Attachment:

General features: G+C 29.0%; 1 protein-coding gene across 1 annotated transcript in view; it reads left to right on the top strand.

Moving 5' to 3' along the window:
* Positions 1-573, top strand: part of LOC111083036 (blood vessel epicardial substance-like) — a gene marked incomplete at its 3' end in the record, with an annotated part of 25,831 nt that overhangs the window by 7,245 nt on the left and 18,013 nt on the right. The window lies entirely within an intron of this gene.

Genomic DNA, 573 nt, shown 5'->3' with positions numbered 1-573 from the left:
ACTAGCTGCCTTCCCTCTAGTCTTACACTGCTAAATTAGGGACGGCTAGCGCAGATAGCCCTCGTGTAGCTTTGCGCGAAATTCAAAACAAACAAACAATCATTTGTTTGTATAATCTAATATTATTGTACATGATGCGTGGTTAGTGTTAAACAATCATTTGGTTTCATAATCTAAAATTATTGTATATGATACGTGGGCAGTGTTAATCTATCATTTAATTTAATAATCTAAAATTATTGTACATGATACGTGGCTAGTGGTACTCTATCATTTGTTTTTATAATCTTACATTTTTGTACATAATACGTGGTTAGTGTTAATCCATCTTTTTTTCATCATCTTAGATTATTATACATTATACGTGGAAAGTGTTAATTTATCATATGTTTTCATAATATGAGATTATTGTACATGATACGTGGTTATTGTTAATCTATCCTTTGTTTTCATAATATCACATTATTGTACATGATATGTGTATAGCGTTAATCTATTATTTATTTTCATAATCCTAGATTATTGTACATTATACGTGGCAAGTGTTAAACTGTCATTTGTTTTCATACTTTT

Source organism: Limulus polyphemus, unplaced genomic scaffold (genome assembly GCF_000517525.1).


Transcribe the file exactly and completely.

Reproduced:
General features: G+C 29.0%; 1 protein-coding gene across 1 annotated transcript in view; it reads left to right on the top strand.

Moving 5' to 3' along the window:
* Positions 1-573, top strand: part of LOC111083036 (blood vessel epicardial substance-like) — a gene marked incomplete at its 3' end in the record, with an annotated part of 25,831 nt that overhangs the window by 7,245 nt on the left and 18,013 nt on the right. The window lies entirely within an intron of this gene.

Genomic DNA, 573 nt, shown 5'->3' with positions numbered 1-573 from the left:
ACTAGCTGCCTTCCCTCTAGTCTTACACTGCTAAATTAGGGACGGCTAGCGCAGATAGCCCTCGTGTAGCTTTGCGCGAAATTCAAAACAAACAAACAATCATTTGTTTGTATAATCTAATATTATTGTACATGATGCGTGGTTAGTGTTAAACAATCATTTGGTTTCATAATCTAAAATTATTGTATATGATACGTGGGCAGTGTTAATCTATCATTTAATTTAATAATCTAAAATTATTGTACATGATACGTGGCTAGTGGTACTCTATCATTTGTTTTTATAATCTTACATTTTTGTACATAATACGTGGTTAGTGTTAATCCATCTTTTTTTCATCATCTTAGATTATTATACATTATACGTGGAAAGTGTTAATTTATCATATGTTTTCATAATATGAGATTATTGTACATGATACGTGGTTATTGTTAATCTATCCTTTGTTTTCATAATATCACATTATTGTACATGATATGTGTATAGCGTTAATCTATTATTTATTTTCATAATCCTAGATTATTGTACATTATACGTGGCAAGTGTTAAACTGTCATTTGTTTTCATACTTTT

Source organism: Limulus polyphemus, unplaced genomic scaffold (genome assembly GCF_000517525.1).